You’ll find information here about all the workshops WILPF is sponsoring (and some we are collaborating with) at the U.S. Social Forum. We’ve also compiled information on other workshops that may be of special interest to members. Information on the time and place for each workshop will be available later; there will also be a printed program.
|USSF people representing at the May Day Immigration Reform Rally and March in Chicago. Another World is Possible// Otro Mundo es Posible ussf2010.org www.chicagoradicalendar.org/|
The U.S. Social Forum is part of the vital World Social Forum movement started in Brazil 10 years ago. The Social Forum helps regular citizens explore ways to end wars, promote human rights, economic justice and environmental action. About 50 WILPFers participated actively in the first U.S. Social Forum in Atlanta in 2007. They joined over 17,000 women and men of many races and backgrounds working for peace and justice. WILPFers made important connections, contributed much, and learned even more.
Join us this year, when WILPF will be sponsoring several key workshops (and supporting many others). You can also choose from over 1,000 other workshops, participate in plenary sessions, the People’s Assemblies, cultural and artistic events, and a march of thousands through central Detroit. Members can also help with WILPF tabling or participate in (and help organize) WILPF workshops.
In, addition we are cooperating with workshops supported or organized by many of our WILPF issue committees, including the Cuba and Bolivarian Alliance, Save the Water, and the Middle East committee. We are also collaborating on workshops sponsored by our peace and justice allies.
Register now, online – it’s easy! Pay by credit card or check as instructed. To register as a WILPF member, write our complete name in the box provided: Women’s International League for Peace and Freedom U.S. Section. If you need help or are registering under another organization contact WILPF member Terry Futvoye-Micus, our Detroit WILPFer and registrar, at firstname.lastname@example.org.
Stay with WILPF members in shared hotel rooms at $22 to $36 a night.
February 8, 2010
President Barack H. Obama
The White House
1600 Pennsylvania Avenue, NW
Washington, DC 20500
Dear President Obama:
The enclosed letter addresses the recently signed military agreement between the governments of Colombia and the United States. This letter was generated by the Mingas Network and has been signed by 96 organizations in the United States and Canada.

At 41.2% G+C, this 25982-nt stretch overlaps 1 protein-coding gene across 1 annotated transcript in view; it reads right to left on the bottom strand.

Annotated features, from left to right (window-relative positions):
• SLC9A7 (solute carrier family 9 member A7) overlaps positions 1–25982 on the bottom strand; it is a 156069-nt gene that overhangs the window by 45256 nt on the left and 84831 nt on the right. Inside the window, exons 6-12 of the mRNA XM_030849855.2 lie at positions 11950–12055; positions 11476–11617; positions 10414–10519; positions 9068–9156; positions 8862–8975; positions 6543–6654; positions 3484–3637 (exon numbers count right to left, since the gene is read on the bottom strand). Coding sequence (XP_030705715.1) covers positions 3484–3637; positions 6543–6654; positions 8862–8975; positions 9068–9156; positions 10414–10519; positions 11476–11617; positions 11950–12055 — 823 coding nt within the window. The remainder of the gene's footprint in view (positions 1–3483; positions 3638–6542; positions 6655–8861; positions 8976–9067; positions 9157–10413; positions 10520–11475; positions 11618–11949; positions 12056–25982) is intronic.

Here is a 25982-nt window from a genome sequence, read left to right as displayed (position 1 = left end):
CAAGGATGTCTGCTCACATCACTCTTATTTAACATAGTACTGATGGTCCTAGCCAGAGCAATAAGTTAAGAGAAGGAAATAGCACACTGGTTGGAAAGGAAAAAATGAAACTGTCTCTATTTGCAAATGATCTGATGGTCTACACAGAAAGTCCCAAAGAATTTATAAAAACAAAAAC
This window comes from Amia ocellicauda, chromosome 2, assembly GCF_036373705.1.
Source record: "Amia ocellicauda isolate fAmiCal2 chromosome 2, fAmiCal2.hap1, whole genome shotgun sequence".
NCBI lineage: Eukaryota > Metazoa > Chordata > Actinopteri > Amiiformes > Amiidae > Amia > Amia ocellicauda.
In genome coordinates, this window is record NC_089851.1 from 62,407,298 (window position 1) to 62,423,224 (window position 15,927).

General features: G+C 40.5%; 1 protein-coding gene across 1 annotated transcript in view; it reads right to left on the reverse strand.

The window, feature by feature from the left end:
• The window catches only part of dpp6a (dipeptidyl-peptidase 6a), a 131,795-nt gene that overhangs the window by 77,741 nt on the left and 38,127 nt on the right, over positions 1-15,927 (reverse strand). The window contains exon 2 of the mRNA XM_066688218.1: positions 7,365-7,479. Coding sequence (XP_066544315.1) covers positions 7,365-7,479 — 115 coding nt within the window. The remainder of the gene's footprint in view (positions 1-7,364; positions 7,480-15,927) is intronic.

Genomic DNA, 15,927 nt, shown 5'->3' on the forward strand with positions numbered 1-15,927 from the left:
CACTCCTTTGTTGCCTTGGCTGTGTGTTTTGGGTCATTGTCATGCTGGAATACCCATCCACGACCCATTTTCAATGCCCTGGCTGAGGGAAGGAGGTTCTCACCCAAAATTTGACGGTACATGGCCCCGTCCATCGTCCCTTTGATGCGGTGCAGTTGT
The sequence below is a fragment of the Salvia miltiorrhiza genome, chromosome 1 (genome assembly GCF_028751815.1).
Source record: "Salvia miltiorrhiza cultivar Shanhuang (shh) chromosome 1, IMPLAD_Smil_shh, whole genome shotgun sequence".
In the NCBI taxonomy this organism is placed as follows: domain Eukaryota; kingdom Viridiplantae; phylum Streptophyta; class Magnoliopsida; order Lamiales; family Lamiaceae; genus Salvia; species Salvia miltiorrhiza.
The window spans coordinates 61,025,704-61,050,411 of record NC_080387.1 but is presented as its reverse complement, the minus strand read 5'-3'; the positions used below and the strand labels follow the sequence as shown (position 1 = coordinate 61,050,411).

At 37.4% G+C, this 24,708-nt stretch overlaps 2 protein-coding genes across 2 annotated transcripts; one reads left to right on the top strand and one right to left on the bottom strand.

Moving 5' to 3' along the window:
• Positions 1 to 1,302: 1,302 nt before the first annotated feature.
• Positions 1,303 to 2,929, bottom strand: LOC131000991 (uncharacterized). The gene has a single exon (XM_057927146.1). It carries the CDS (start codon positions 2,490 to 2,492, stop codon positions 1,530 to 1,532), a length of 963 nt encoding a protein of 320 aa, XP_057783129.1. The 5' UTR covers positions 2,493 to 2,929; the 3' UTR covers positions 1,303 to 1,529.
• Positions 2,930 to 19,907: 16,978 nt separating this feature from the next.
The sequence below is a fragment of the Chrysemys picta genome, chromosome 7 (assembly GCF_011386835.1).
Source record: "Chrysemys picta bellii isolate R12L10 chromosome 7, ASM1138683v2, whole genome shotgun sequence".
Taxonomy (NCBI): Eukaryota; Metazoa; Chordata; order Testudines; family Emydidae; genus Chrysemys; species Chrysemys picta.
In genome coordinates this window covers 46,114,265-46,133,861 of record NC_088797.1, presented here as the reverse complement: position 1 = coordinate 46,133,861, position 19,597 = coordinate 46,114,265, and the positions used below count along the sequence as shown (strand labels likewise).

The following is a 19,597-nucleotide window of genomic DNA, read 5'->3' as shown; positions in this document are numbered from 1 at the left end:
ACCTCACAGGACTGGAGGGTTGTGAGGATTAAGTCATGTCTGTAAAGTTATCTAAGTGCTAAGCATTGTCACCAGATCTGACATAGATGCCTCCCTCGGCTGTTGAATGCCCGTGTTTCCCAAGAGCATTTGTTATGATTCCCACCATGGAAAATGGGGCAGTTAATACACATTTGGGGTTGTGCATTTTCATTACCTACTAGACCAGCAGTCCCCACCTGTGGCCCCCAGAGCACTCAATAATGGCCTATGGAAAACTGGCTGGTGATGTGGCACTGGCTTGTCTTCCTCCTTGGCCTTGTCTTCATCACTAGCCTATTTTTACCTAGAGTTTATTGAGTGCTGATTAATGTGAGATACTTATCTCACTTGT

The Mingas Network is composed of individuals from across the United States and Canada who are concerned with promoting sovereignty and economic development, strengthening democracy and improving labor conditions in Colombia. We are united in our support for social movements and our rejection of all acts of violence. The Mingas Network is integrated within the Hemispheric Social Alliance and is active in North America.
The Practicum, the NPT and the Future
|Bobbie Paul, left, with fellow WILPF member Judi Mohling in New York. Mohling is with Rocky Mountain Peace & Justice Center in Boulder, CO, and planned the Hibakusha events at schools in NYC during the NPT.|
WILPF’s Practicum in Advocacy at the NPT Review, a one-week residential program that included faculty-led seminars and special activities, was modeled on WILPF's highly successful Practicum in Advocacy at the CSW. At the request of members, this Practicum was open to women of all ages and backgrounds. WILPF co-sponsored the Practicum with the Center for Women's Health and Human Rights, the Peace and Justice Studies Association and Women in International Security.
Bobbie Paul, a new WILPF member from Georgia who attended the Practicum said, “We actively pursued the peace process on one of the biggest international stages, accompanied by thousands of people from all over the world. Perhaps one of the most memorable experiences was marching for a nuclear weapons free world on Sunday May 2, with thousands of nuclear abolitionists, many of whom had traveled to NYC – even from as far as Japan.”
During the Practicum, Bobbie heard Japanese A-bomb survivors talk about their experiences first hand. “They told us, ‘We don’t hate the people who did this to us, we just hate the bomb.’ It was a sentiment we heard the Hibakusha -- Japanese A-bomb survivors – express frequently, including when they went to talk to 10th grade students at Martin Luther King High School on the Upper West Side of Manhattan. These victims had their stories translated from Japanese into English in front of hundreds of students during the first week of the NPT, holding them in rapt attention and helping them to imagine the unthinkable horrors of an A-bomb blast.”